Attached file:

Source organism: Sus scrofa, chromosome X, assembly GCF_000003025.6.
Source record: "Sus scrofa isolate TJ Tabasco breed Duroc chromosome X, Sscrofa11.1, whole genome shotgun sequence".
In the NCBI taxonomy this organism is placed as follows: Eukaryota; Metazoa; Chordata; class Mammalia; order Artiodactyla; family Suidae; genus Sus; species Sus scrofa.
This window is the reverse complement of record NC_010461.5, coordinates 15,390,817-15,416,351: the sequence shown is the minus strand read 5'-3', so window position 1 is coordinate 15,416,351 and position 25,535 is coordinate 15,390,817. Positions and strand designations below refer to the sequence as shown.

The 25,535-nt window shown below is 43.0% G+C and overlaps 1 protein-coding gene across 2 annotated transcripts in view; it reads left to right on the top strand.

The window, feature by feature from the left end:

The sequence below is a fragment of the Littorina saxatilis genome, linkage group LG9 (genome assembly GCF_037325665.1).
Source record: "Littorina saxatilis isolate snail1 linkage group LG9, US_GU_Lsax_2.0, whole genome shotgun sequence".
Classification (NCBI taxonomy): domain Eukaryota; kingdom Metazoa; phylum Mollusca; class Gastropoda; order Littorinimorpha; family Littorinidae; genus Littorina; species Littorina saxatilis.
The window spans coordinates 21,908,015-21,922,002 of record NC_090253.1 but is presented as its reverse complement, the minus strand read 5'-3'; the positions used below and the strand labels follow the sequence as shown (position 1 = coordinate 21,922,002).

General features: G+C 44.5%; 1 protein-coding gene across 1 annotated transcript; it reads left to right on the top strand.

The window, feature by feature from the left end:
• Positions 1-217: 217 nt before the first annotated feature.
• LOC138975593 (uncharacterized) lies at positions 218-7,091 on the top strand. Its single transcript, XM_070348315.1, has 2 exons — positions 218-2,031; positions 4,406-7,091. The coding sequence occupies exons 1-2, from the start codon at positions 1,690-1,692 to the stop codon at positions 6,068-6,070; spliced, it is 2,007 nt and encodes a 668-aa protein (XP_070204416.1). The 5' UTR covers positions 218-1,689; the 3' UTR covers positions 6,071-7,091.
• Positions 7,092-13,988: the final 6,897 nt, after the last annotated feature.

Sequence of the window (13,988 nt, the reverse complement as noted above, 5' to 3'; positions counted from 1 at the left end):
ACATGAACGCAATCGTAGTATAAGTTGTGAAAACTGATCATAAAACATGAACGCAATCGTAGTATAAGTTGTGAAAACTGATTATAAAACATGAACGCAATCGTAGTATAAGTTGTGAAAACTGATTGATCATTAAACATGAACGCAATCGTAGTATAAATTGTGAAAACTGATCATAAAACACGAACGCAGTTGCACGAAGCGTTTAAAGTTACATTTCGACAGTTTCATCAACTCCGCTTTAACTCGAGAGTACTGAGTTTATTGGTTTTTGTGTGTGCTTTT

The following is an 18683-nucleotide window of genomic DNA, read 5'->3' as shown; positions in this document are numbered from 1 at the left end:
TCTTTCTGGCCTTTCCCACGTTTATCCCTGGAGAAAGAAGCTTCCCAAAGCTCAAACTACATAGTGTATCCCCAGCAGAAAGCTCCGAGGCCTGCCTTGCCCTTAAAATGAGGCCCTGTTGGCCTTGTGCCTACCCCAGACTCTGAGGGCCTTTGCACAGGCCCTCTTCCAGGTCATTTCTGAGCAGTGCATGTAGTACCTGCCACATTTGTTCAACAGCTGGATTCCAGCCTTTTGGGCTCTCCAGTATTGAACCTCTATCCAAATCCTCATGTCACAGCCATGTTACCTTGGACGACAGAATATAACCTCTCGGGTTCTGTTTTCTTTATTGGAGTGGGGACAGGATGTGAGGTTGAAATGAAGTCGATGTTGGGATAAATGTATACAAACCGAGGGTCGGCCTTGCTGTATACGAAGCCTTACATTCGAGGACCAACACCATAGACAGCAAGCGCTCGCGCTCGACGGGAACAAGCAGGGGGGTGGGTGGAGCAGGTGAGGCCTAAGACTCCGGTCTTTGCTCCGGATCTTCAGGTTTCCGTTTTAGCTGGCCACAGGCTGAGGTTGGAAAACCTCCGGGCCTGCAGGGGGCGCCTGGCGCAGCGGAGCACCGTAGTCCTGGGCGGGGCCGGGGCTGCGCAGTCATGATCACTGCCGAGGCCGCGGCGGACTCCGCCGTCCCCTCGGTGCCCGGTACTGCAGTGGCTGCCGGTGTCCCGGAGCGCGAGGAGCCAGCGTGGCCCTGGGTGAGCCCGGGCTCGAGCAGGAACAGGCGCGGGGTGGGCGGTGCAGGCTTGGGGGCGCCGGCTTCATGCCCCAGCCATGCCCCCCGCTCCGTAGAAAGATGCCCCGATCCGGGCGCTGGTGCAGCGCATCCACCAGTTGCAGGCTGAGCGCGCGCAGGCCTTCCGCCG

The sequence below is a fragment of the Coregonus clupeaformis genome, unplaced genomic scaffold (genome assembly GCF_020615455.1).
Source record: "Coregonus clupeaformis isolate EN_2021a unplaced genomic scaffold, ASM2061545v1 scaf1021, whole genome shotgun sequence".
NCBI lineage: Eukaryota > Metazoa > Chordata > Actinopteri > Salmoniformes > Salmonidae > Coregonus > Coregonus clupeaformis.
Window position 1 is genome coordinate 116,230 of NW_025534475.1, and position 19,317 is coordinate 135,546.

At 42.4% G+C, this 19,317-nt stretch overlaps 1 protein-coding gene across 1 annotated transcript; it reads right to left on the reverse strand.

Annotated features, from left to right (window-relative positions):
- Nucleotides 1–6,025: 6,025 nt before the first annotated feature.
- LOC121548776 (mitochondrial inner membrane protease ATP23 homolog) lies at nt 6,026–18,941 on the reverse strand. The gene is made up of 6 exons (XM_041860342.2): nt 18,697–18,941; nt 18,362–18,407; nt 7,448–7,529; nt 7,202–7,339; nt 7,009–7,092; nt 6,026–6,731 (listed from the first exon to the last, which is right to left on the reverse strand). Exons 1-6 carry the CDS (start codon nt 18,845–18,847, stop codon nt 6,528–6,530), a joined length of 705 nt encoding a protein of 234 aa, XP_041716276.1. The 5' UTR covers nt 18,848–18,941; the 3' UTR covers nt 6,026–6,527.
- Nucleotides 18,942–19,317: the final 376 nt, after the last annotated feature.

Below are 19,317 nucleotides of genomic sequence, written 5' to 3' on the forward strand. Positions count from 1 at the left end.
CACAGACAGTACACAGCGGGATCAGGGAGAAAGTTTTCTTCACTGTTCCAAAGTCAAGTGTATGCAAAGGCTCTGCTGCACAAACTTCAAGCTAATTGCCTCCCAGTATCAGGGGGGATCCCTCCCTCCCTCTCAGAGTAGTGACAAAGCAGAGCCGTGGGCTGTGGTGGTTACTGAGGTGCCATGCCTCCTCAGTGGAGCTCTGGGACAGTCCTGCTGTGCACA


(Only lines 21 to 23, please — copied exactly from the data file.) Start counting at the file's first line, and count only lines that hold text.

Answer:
Source record: "Coregonus clupeaformis isolate EN_2021a unplaced genomic scaffold, ASM2061545v1 scaf1021, whole genome shotgun sequence".
NCBI lineage: Eukaryota > Metazoa > Chordata > Actinopteri > Salmoniformes > Salmonidae > Coregonus > Coregonus clupeaformis.
Window position 1 is genome coordinate 116,230 of NW_025534475.1, and position 19,317 is coordinate 135,546.